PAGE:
Be it traditional artefacts or the technical designs, elements of art have always been designers’ best friend to reflect their creativity. Wearable art converges art into designs showcased to lure the viewers and has been a part of avant-garde couture since generations. Today, new designers are exploring wearable art as functional part of fashion, based on its formative traits.
From the eye of an aesthetic viewer to that of a fashion technician, art combined with fashion is being appreciated by veterans globally. Fashion is no more restricted to just a designer piece of garment, teemed with accessories. A compositive approach to converge traditional artefacts with modern presentations is being adopted by runways across the globe.
Art and fashion design have shared an intimate relationship since always, and artefacts have been an inspiration for designers. One such prominent designer is Alexander McQueen, proficient in bringing Victorian gothic arts to runway, with his avant-garde creations.
Fabric origami is a hot ticket for many new design inspirations at the moment. With sewing techniques like quilting, multiple layers of fabric can be stitched together to form marni, a thick pad-like material which was seen in pre-Fall runway collections by Alexandra Verschueren. Her designs take inspiration from paper crafts. She even owns the credit for an incredible paper dress collection stitched with intricacies of folded cut-outs.
Wearable origami uses multiple folds of papery fabrics with high cellulose content, made by double layering of the material back on itself with hand-placed intricate embroideries. Such fabrics are proving their functional capabilities in upholstery where fabric with wide dimensions is spread across confined area. Different types of pleats are being used for this form of functional origami, some of which are Organ pleats, Accordion pleats, Cartridge pleats, Box pleats, Flute pleats, Honeycomb pleats, Fortuny pleats.
Starting her career as a West-based designer and textile artist, Jan Knibbs features her collections as a range of art forms that can be worn by people. She exclaims all of her work to be ‘distinctive signature style of rich hand-worked embroidery, inspired by nature and the changing seasons, incorporating delicate floral designs in appliqué, ribbon embroidery and beadwork, especially Swarovski crystals’.
For her unique creations that can be seen in magazines like Western Daily Press, and the Brides journal, Jan Knibbs was awarded with the Swarovski Award back in 2008. Currently she’s associated with Society of Designer Craftsmen, Mall Galleries, London.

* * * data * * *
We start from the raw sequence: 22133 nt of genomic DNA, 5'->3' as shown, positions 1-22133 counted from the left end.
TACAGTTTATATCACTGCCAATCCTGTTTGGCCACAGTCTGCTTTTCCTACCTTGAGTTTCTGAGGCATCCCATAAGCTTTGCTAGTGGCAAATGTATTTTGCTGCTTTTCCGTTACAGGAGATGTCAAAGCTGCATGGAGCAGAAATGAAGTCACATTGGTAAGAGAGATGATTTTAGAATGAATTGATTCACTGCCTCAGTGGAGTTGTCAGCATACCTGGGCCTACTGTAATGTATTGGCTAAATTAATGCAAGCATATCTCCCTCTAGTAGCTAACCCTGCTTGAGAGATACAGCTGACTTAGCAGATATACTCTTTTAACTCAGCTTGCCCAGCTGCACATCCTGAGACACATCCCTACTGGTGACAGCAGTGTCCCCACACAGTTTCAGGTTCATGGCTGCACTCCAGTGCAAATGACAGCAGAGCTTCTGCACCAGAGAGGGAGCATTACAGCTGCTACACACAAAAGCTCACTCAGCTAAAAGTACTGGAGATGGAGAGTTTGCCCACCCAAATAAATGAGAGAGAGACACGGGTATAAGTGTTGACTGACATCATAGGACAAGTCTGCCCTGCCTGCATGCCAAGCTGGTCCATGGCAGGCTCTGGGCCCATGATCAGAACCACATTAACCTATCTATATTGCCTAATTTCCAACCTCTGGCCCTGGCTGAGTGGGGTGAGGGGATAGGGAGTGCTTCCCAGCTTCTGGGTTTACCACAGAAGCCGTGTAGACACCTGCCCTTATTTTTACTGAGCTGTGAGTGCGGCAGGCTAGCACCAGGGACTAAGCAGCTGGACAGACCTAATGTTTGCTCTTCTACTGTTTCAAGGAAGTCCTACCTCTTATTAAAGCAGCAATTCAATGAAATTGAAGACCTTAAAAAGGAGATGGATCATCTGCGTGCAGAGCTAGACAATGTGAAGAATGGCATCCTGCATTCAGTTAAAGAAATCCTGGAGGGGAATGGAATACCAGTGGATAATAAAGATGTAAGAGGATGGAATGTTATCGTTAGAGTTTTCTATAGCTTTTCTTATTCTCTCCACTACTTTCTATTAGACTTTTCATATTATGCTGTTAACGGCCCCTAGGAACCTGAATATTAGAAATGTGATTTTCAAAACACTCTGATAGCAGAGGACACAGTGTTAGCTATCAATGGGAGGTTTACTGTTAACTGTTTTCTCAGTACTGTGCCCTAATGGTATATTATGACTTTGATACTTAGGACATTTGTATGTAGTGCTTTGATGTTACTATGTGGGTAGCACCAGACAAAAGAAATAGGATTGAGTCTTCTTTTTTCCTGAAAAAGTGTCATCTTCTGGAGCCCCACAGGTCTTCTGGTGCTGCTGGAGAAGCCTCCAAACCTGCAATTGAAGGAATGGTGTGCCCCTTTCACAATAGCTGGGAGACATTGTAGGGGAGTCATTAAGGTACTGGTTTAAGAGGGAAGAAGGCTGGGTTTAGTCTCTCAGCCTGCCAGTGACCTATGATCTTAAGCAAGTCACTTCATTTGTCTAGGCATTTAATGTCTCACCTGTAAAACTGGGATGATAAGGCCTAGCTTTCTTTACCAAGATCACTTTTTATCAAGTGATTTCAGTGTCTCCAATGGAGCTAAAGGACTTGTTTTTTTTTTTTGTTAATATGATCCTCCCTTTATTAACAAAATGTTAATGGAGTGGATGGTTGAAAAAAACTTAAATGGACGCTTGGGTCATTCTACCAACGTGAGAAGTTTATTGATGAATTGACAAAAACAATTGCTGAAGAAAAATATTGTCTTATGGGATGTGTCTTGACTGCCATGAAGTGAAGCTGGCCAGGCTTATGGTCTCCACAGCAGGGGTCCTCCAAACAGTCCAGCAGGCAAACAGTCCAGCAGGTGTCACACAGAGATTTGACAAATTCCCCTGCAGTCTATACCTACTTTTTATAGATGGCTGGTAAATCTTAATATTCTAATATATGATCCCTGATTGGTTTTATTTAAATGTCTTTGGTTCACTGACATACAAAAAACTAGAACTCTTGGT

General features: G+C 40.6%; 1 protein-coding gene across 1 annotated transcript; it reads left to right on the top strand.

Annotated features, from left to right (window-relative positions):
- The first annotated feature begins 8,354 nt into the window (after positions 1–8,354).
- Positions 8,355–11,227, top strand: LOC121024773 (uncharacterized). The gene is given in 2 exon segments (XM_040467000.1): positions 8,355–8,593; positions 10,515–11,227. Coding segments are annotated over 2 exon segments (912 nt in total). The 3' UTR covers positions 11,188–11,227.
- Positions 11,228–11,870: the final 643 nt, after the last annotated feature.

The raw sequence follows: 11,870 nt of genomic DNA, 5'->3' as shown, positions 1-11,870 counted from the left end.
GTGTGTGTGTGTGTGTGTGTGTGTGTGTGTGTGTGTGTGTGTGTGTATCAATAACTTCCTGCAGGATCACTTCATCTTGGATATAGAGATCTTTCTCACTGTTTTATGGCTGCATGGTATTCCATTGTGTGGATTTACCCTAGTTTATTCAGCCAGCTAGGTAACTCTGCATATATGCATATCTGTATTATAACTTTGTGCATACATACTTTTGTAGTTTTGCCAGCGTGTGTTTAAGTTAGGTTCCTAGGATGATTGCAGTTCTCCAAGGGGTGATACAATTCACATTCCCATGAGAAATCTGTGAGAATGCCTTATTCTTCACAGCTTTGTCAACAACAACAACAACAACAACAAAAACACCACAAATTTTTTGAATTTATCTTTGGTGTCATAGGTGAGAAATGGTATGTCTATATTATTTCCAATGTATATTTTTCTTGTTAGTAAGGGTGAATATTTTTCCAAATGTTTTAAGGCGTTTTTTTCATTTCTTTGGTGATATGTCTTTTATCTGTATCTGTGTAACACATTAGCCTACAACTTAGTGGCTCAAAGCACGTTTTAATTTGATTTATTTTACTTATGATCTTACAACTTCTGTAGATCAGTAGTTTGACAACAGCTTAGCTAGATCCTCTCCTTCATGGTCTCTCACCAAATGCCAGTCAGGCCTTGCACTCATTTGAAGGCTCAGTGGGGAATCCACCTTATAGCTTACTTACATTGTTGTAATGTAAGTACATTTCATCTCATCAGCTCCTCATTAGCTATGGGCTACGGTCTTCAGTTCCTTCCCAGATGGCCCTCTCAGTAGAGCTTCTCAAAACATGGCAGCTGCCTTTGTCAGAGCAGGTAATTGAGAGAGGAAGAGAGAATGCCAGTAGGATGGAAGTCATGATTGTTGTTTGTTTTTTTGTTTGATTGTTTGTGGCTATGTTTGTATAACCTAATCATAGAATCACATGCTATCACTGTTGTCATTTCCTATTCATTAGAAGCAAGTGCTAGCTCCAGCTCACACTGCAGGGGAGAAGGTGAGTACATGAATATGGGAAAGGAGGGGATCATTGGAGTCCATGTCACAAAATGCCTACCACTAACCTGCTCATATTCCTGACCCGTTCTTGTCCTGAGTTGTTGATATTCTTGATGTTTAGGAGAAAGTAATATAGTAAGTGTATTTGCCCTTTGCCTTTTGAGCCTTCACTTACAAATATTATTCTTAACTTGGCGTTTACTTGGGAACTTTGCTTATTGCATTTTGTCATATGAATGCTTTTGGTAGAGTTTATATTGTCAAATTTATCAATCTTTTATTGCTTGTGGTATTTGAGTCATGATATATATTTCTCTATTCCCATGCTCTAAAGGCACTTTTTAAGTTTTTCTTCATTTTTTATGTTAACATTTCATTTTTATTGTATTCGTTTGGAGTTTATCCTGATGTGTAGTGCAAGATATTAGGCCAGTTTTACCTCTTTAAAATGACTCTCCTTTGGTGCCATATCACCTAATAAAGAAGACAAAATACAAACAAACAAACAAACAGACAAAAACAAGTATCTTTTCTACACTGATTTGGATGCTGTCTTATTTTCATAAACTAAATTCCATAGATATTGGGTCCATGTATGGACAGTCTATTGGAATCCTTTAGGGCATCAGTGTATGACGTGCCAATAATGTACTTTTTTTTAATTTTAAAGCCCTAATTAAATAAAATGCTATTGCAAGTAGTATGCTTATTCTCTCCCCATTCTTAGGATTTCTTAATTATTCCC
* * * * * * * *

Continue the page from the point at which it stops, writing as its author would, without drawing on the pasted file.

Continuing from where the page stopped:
When asked about her current work, the designer says, “I recently took part in London Fashion Week; I sometimes attend craft fairs and have even done bridal fairs.” Expressing her sentiments about a treading but progressive adoption of wearable art, she adds, “I suppose the category that fits my work best is ‘wearable art’ but I really struggle to know exactly where it fits and I’m not even sure whether I belong in the fashion world, the craft scene or the sphere of contemporary art but rather like the fact that I can cross so many boundaries.”
Tory Burch, an American designer based in New York City, who has been working on monumental art from Francesca DiMattio, recently showcased her formations in the Fall 2020 collections. Burch gives the credit for her inspiration to works of artists. The designer created her garments from reminiscent artefacts and sculptures observed in Turkish Tileworks, Ming Dynasty art and Delftware. Each design is a masterpiece in itself, from delicate fabrications made as if a mosaic from different pieces of art. Each asymmetrically patterned piece in her collection presented an influence from DiMattio’s works. Clothing is rich with vibrant hues delicately panelled to one side with solid shades, and gathered together at the waist.
Who doesn’t admire the beautiful patterns of hallucinating fabrication of body art? The Living Art Show was lauded for its fabulous creations using body paint on real time models in London Fashion Week. Moreover, the Belfast Alternative Fashion week has been gaining popularity for its unique concept that ditches focus on garments and fabrics, and takes the spotlight onto the body art on the ramp. The runway has been taking place every year since 2016 in Belfast where models and artists from all over the world collect and showcase their creative strokes with special effects, along with fashion accessories.
“We decided that showing body painting and tattoos in the same event would show people how body art is a widely used method of creative expression, whether you prefer a permanent or temporary display of your creativity,” says featuring artist Victoria Gugenheim.
Ben Gould and Dawn Mostow is a designer couple who have been working on wearable art-based designs using laser-cut latex for more than a decade now. The designers pioneer in precise designs, slicing every artwork onto the graphics they present. The picture below depicts a design by Ben Gould and Dawn Mostow, labelled as ‘Gemini: The Twins’ which uses Notan, a traditional technique of using black and white abstract sections to emphasise on intricate details within the fabrication.
What particularly enthrals the viewer’s senses is the mirror imaging on two different garments, and each being unique in itself. The designers intended to compel the audience towards the stark contrast in a uniform manner, right from the precise silhouette, to the artistic space created between the two figures. The design certainly hypnotises the eyes of a viewer with its intricacies.